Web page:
Increased automation with algorithms, particularly through the use of artificial intelligence (AI), offers opportunities for the public and private sectors to complete increasingly complex tasks with a level of productivity and effectiveness far beyond that of humans, generating substantial social and economic benefits in the process. However, many believe an increased use of algorithms will lead to a host of harms, including exacerbating existing biases and inequalities, and have therefore called for new public policies, such as establishing an independent commission to regulate algorithms or requiring companies to explain publicly how their algorithms make decisions. Unfortunately, all of these proposals would lead to less AI use, thereby hindering social and economic progress.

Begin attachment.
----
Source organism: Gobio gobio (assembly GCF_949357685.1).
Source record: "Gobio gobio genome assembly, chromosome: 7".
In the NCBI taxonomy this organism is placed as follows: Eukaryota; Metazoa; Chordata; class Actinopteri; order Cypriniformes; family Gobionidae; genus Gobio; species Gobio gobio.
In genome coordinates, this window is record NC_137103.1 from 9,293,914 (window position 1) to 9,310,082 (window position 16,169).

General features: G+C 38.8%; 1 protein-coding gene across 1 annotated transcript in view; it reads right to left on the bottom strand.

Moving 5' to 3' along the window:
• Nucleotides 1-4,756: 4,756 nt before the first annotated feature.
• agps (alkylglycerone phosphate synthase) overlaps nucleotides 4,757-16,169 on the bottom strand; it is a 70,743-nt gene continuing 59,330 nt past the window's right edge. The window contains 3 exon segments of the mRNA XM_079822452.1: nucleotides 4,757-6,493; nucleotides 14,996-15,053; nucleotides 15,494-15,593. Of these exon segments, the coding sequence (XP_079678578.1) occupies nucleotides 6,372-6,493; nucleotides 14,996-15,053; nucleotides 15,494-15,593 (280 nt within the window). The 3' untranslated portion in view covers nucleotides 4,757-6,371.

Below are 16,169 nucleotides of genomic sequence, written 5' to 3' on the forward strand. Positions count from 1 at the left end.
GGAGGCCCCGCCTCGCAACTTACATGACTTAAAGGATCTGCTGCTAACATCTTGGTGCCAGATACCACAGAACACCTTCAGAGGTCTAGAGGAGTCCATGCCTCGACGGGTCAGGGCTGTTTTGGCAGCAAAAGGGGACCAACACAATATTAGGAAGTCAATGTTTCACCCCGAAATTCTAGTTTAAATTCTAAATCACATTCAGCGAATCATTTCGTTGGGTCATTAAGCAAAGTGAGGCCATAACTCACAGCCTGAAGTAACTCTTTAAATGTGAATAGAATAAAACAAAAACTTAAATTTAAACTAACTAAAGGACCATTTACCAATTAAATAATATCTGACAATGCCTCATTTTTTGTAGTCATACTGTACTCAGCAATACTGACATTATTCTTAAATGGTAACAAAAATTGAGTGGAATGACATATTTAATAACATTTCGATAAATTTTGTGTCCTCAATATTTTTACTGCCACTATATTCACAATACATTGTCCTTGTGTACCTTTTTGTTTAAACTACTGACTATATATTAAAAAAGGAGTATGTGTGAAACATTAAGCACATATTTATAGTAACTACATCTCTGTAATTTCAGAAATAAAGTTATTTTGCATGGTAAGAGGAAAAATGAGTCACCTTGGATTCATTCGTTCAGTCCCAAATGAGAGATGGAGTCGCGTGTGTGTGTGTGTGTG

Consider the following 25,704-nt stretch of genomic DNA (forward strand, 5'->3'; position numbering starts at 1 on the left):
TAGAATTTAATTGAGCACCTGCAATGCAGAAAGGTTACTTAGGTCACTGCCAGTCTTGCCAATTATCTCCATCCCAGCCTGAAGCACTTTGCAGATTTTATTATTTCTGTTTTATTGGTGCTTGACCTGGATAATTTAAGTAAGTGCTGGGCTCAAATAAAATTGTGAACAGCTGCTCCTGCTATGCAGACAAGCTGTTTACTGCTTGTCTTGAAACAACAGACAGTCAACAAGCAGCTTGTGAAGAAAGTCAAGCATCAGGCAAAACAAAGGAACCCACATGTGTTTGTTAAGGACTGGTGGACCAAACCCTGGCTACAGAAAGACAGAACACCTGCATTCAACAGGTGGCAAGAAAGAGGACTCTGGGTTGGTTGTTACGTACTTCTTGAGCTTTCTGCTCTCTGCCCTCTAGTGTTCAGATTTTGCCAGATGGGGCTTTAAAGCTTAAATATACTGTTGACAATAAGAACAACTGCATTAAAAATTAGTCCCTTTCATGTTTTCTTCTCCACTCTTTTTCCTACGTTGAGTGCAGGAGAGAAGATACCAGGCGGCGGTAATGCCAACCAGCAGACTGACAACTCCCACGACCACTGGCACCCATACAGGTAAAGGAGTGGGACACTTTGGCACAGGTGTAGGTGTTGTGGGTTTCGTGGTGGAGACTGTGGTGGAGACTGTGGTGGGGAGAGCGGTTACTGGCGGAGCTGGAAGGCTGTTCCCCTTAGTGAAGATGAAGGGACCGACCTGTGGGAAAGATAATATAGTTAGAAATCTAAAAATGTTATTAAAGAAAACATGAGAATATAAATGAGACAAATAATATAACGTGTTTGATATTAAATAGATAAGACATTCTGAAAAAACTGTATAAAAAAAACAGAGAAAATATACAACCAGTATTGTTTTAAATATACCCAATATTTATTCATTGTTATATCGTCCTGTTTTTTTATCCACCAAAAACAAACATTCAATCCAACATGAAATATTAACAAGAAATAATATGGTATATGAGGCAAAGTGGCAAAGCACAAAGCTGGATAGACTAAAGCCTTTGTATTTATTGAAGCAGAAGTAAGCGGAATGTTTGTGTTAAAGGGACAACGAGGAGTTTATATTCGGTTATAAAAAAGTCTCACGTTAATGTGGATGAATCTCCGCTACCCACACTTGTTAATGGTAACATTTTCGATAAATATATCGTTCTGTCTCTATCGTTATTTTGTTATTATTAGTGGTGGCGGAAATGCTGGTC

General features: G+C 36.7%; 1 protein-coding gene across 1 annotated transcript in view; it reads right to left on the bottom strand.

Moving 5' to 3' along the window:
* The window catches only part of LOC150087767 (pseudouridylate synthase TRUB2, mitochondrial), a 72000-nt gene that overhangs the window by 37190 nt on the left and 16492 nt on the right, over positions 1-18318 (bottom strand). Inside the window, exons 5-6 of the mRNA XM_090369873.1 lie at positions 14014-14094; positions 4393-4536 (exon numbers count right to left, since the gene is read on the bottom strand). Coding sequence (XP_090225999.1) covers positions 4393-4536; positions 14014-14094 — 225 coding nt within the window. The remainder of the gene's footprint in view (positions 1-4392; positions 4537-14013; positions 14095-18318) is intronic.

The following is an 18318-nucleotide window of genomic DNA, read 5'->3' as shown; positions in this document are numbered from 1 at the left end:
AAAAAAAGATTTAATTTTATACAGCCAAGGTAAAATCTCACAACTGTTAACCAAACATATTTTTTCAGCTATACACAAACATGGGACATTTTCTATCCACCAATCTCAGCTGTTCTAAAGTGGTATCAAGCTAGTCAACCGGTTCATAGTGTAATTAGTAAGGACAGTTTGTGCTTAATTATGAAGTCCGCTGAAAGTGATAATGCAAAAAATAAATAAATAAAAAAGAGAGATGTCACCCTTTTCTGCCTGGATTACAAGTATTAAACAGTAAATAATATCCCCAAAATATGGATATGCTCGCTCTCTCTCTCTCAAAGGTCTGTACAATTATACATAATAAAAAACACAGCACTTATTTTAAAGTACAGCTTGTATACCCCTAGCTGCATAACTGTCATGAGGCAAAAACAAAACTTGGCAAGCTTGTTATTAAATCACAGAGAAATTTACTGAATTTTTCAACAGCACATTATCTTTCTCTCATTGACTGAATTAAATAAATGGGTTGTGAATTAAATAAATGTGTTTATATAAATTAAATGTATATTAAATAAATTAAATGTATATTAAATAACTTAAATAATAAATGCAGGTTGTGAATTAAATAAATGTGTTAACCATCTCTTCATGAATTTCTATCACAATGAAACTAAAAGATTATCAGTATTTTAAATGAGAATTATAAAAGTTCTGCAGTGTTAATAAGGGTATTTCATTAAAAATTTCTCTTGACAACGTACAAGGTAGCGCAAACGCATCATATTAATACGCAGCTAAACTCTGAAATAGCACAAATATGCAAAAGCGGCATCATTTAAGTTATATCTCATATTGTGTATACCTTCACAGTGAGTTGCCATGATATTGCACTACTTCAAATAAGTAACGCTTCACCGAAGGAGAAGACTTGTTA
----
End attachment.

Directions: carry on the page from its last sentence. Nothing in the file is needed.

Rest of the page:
Policymakers should reject these proposals and instead support algorithmic decision-making by promoting policies that ensure its robust development and widespread adoption. Like any new technology, there are strong incentives among both developers and adopters to improve algorithmic decision-making and ensure its applications do not contain flaws, such as bias, that reduce their effectiveness. Thus, rather than establish a master regulatory framework for all algorithms, policymakers should do what they have always done with regard to technology regulation: enact regulation only where it is required, targeting specific harms in particular application areas through dedicated regulatory bodies that are already charged with oversight of that particular sector. To accomplish this, regulators should pursue algorithmic accountability—the principle that an algorithmic system should employ a variety of controls to ensure the operator (i.e., the party responsible for deploying the algorithm) can verify it acts in accordance with its intentions, as well as identify and rectify harmful outcomes. Adopting this framework would both promote the vast benefits of algorithmic decision-making and minimize harmful outcomes, while also ensuring laws that apply to human decisions can be effectively applied to algorithmic decisions.